Taoiseach Micheál Martin has ruled out introducing mandatory Covid-19 vaccinations in Ireland.
Speaking on Newstalk, the Taoiseach admitted the country was facing "a very challenging January" as the Omicron variant spreads rapidly.
However, he said the success of the vaccination programme, current restrictions and people modifying their behaviour has made Ireland better prepared for a new variant.
According to latest government figures, almost 7.5million vaccines have been administered and more than 90 per cent of the population over 12 are fully vaccinated.
'Voluntary approach achieved enormous amount'
"I'm personally of the view that we stick with the voluntary system," the Taoiseach told Newstalk.
"It's worked in Ireland, more than anywhere else in the world at 94 per cent fully vaccinated.
"You go across Europe and you're looking at 60 per cent vaccination in some places.
"Some of those countries are now talking about mandatory vaccination — there's no guarantee that will work, by the way, in itself.
"I was listening to one Prime Minister talking about fines of €600 every three months — that's what a mandatory regime looks like.
"In my view, we have to keep pushing the voluntary approach which has achieved an enormous amount."
The Taoiseach accepted that unvaccinated people had taken up a disproportionate amount of health services but said the government had increased efforts to target specific groups historically resistant to vaccination.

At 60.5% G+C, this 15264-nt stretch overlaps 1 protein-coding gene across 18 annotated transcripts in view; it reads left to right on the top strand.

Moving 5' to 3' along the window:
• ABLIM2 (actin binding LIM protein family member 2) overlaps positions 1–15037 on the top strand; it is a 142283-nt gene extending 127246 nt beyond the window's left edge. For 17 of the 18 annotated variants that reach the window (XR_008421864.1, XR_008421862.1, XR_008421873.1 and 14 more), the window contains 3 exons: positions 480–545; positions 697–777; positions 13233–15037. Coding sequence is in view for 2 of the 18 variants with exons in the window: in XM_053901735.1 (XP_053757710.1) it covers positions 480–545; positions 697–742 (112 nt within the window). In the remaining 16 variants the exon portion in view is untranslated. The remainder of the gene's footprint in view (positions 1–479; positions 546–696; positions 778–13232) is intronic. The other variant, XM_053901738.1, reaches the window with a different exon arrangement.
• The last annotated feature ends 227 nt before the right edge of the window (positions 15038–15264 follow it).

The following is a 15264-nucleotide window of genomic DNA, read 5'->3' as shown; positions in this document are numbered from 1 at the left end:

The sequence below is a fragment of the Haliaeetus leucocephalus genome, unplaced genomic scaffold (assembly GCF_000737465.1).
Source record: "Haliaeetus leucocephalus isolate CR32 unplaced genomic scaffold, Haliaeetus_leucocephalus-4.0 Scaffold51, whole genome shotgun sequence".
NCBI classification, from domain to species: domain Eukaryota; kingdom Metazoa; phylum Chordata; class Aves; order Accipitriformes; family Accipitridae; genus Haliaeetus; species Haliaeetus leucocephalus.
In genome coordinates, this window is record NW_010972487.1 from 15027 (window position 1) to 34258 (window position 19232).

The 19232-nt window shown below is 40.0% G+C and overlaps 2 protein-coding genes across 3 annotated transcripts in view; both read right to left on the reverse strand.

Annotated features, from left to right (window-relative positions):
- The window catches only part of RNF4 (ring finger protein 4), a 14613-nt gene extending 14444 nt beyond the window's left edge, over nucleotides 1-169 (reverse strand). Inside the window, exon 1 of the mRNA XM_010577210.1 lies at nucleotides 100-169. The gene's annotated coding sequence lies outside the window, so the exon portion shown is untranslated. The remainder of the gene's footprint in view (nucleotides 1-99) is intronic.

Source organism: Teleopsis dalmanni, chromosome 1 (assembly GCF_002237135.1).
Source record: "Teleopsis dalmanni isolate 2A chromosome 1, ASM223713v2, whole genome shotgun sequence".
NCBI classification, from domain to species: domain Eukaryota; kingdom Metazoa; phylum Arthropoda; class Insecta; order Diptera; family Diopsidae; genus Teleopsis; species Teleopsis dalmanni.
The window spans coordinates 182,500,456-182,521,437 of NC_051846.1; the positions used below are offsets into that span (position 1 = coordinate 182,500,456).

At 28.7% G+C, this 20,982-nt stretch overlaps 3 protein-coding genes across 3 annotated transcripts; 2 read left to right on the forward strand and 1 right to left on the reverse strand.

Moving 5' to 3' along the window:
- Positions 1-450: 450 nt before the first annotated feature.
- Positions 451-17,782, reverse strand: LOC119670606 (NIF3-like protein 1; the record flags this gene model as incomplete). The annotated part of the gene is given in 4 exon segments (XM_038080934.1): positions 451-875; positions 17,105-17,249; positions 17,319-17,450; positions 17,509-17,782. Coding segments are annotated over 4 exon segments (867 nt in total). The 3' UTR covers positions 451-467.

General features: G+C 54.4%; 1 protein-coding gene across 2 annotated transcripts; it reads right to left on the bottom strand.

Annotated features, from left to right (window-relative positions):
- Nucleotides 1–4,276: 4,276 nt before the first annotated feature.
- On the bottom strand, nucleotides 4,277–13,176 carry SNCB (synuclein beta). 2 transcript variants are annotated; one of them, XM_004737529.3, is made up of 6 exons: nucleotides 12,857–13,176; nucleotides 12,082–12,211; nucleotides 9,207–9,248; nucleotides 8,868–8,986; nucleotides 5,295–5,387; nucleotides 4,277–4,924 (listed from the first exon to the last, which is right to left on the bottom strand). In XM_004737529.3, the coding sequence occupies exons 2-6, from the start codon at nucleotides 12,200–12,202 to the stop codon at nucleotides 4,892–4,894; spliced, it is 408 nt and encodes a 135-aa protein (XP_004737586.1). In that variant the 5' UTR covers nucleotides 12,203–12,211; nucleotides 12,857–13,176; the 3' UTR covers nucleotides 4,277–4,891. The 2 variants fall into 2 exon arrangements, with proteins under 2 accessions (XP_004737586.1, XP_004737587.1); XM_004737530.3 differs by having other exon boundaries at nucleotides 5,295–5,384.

"On balance, I think we should keep going with the approach that we’ve adopted so far," added the Taoiseach.
Latest figures show there have been more than 1.6million booster vaccines administered in Ireland and the Taoiseach cited its success in managing the Omicron variant.
"The fact that we’ve a very robust booster campaign with a lot of momentum will give us significant protection, so I think we can get through this," he said.
"There's many twists and turns, there's no guarantees.
"One cannot be certain, but I think the combination of the booster campaign with modification in our behaviour and the restrictions that have been introduced, you combine all of that and I would like to think we will be in a better position compared to last year in the context of a new variant arising on the scene."
Martin said the booster campaign combined with a 20-30 per cent reduction in levels of socialisation would give Ireland a "very good chance" of managing Omicron.